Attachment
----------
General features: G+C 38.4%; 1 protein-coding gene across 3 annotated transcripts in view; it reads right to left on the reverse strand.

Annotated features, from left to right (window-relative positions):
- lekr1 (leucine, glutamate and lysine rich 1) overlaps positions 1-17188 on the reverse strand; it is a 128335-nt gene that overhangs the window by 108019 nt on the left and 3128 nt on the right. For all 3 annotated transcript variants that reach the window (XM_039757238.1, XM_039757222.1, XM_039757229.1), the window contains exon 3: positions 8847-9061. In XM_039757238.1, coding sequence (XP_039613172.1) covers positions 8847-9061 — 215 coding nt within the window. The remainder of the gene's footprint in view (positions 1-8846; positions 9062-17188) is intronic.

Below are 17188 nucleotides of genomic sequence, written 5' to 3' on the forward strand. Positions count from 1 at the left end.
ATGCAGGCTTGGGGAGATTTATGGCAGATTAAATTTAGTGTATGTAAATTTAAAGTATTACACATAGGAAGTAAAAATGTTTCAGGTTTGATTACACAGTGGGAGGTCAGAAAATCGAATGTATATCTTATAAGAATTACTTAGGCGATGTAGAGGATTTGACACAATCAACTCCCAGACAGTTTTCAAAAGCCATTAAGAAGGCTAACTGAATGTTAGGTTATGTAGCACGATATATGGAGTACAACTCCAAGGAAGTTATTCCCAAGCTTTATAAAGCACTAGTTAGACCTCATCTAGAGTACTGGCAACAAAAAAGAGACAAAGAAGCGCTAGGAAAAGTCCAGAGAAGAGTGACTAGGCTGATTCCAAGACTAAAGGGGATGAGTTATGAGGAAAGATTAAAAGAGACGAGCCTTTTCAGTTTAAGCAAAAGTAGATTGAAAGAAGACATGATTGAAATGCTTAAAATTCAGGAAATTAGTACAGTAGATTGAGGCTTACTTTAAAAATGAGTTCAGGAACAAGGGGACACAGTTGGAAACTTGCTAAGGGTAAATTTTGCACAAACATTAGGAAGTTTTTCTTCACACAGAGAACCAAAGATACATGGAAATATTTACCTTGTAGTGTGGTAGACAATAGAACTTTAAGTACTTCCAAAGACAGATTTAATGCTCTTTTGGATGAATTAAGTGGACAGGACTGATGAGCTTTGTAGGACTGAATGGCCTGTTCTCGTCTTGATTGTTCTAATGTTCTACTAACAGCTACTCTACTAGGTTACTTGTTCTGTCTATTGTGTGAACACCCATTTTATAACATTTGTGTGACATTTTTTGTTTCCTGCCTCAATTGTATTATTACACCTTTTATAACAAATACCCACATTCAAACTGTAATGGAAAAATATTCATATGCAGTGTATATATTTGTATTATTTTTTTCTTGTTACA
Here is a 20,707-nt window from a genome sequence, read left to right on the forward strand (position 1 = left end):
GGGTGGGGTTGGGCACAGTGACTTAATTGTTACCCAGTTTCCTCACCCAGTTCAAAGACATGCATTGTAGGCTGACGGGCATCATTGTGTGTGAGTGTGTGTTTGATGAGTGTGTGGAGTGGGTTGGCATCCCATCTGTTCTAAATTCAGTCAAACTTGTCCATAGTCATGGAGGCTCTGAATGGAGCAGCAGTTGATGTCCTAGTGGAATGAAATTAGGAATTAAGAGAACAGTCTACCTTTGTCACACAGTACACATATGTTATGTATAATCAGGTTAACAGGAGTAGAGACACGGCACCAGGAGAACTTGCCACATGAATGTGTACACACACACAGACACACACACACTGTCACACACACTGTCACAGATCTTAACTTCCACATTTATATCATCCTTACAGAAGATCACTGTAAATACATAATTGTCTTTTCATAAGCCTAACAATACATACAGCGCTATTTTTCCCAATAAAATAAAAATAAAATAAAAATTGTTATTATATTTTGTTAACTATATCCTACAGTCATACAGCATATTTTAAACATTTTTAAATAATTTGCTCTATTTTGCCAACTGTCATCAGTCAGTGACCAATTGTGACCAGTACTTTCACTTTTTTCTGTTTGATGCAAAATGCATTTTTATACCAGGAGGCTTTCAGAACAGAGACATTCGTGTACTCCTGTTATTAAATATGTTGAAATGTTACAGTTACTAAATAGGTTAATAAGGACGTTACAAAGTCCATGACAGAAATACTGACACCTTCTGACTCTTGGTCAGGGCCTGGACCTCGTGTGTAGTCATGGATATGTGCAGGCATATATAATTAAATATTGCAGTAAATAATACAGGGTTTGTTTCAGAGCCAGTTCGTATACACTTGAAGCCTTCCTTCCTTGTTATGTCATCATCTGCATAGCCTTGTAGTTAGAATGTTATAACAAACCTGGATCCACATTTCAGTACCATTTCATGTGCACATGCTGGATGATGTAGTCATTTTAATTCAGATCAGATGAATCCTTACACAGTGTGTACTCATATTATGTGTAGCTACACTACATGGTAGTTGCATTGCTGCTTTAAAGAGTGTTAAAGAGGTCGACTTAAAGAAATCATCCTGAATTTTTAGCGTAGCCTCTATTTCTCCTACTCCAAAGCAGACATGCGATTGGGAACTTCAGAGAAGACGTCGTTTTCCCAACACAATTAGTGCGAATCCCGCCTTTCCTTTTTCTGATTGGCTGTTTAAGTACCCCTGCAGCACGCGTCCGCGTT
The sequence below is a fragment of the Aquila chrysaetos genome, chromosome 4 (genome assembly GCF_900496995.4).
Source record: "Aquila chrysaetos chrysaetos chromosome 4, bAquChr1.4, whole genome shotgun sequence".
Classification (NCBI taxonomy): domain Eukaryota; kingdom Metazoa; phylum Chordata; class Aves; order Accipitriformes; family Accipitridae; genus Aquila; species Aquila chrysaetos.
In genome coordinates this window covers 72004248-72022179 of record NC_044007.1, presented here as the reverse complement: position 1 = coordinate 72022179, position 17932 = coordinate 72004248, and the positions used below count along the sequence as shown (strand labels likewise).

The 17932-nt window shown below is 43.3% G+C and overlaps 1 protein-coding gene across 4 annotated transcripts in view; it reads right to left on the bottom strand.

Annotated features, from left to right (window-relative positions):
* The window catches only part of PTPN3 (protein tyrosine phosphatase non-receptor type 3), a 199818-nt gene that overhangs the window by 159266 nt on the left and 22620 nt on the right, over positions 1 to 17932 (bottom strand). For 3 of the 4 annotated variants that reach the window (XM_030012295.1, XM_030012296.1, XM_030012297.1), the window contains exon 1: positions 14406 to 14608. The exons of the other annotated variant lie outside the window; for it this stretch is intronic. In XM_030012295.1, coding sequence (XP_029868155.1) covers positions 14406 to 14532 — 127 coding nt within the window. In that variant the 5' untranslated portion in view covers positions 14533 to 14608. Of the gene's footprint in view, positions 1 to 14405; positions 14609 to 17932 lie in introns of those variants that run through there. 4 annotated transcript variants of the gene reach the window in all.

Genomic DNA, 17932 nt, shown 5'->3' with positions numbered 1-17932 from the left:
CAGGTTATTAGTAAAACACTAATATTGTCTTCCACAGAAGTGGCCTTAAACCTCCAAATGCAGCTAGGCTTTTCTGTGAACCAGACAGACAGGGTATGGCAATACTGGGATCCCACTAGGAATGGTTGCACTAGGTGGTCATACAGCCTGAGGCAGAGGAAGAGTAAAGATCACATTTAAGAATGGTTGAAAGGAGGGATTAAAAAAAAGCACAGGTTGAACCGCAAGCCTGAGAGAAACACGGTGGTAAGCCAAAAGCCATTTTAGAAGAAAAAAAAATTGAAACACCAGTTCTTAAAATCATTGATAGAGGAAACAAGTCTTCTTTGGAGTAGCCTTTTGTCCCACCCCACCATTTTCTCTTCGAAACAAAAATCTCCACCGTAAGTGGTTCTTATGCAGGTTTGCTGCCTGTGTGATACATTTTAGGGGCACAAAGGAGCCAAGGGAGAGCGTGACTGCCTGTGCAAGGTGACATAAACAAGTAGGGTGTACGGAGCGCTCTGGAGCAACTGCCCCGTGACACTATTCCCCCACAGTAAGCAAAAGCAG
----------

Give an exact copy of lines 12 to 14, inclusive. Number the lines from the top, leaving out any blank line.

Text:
The 17932-nt window shown below is 43.3% G+C and overlaps 1 protein-coding gene across 4 annotated transcripts in view; it reads right to left on the bottom strand.

Annotated features, from left to right (window-relative positions):
* The window catches only part of PTPN3 (protein tyrosine phosphatase non-receptor type 3), a 199818-nt gene that overhangs the window by 159266 nt on the left and 22620 nt on the right, over positions 1 to 17932 (bottom strand). For 3 of the 4 annotated variants that reach the window (XM_030012295.1, XM_030012296.1, XM_030012297.1), the window contains exon 1: positions 14406 to 14608. The exons of the other annotated variant lie outside the window; for it this stretch is intronic. In XM_030012295.1, coding sequence (XP_029868155.1) covers positions 14406 to 14532 — 127 coding nt within the window. In that variant the 5' untranslated portion in view covers positions 14533 to 14608. Of the gene's footprint in view, positions 1 to 14405; positions 14609 to 17932 lie in introns of those variants that run through there. 4 annotated transcript variants of the gene reach the window in all.